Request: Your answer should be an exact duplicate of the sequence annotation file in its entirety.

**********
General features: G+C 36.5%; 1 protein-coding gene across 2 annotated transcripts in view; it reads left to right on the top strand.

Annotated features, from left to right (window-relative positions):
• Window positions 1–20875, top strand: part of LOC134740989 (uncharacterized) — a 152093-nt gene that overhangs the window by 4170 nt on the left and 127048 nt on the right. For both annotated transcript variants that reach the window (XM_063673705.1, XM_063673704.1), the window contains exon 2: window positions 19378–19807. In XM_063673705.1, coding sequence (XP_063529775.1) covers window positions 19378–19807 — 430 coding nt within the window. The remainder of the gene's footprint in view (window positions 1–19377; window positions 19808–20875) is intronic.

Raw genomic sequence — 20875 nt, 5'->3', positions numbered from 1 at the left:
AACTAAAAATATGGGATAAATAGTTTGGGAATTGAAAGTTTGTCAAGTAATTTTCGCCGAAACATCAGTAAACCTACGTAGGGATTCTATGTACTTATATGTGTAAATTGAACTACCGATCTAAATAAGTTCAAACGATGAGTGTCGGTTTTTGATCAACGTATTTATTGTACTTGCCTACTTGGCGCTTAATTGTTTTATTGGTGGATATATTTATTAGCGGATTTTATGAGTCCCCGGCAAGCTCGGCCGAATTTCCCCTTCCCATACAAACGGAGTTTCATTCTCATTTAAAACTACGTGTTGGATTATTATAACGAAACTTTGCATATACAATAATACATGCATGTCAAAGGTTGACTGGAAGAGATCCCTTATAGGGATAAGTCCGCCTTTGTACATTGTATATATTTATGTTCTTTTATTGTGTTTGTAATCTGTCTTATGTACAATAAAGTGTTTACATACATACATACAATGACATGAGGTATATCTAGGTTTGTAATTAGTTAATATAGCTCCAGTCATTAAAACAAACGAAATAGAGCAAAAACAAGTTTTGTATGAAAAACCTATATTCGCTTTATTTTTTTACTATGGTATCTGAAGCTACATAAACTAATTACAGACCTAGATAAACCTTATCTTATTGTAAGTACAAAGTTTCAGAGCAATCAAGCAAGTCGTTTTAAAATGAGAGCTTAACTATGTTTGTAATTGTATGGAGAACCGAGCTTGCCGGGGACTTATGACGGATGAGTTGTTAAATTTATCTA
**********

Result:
General features: G+C 36.5%; 1 protein-coding gene across 2 annotated transcripts in view; it reads left to right on the top strand.

Annotated features, from left to right (window-relative positions):
• Window positions 1–20875, top strand: part of LOC134740989 (uncharacterized) — a 152093-nt gene that overhangs the window by 4170 nt on the left and 127048 nt on the right. For both annotated transcript variants that reach the window (XM_063673705.1, XM_063673704.1), the window contains exon 2: window positions 19378–19807. In XM_063673705.1, coding sequence (XP_063529775.1) covers window positions 19378–19807 — 430 coding nt within the window. The remainder of the gene's footprint in view (window positions 1–19377; window positions 19808–20875) is intronic.

Raw genomic sequence — 20875 nt, 5'->3', positions numbered from 1 at the left:
AACTAAAAATATGGGATAAATAGTTTGGGAATTGAAAGTTTGTCAAGTAATTTTCGCCGAAACATCAGTAAACCTACGTAGGGATTCTATGTACTTATATGTGTAAATTGAACTACCGATCTAAATAAGTTCAAACGATGAGTGTCGGTTTTTGATCAACGTATTTATTGTACTTGCCTACTTGGCGCTTAATTGTTTTATTGGTGGATATATTTATTAGCGGATTTTATGAGTCCCCGGCAAGCTCGGCCGAATTTCCCCTTCCCATACAAACGGAGTTTCATTCTCATTTAAAACTACGTGTTGGATTATTATAACGAAACTTTGCATATACAATAATACATGCATGTCAAAGGTTGACTGGAAGAGATCCCTTATAGGGATAAGTCCGCCTTTGTACATTGTATATATTTATGTTCTTTTATTGTGTTTGTAATCTGTCTTATGTACAATAAAGTGTTTACATACATACATACAATGACATGAGGTATATCTAGGTTTGTAATTAGTTAATATAGCTCCAGTCATTAAAACAAACGAAATAGAGCAAAAACAAGTTTTGTATGAAAAACCTATATTCGCTTTATTTTTTTACTATGGTATCTGAAGCTACATAAACTAATTACAGACCTAGATAAACCTTATCTTATTGTAAGTACAAAGTTTCAGAGCAATCAAGCAAGTCGTTTTAAAATGAGAGCTTAACTATGTTTGTAATTGTATGGAGAACCGAGCTTGCCGGGGACTTATGACGGATGAGTTGTTAAATTTATCTA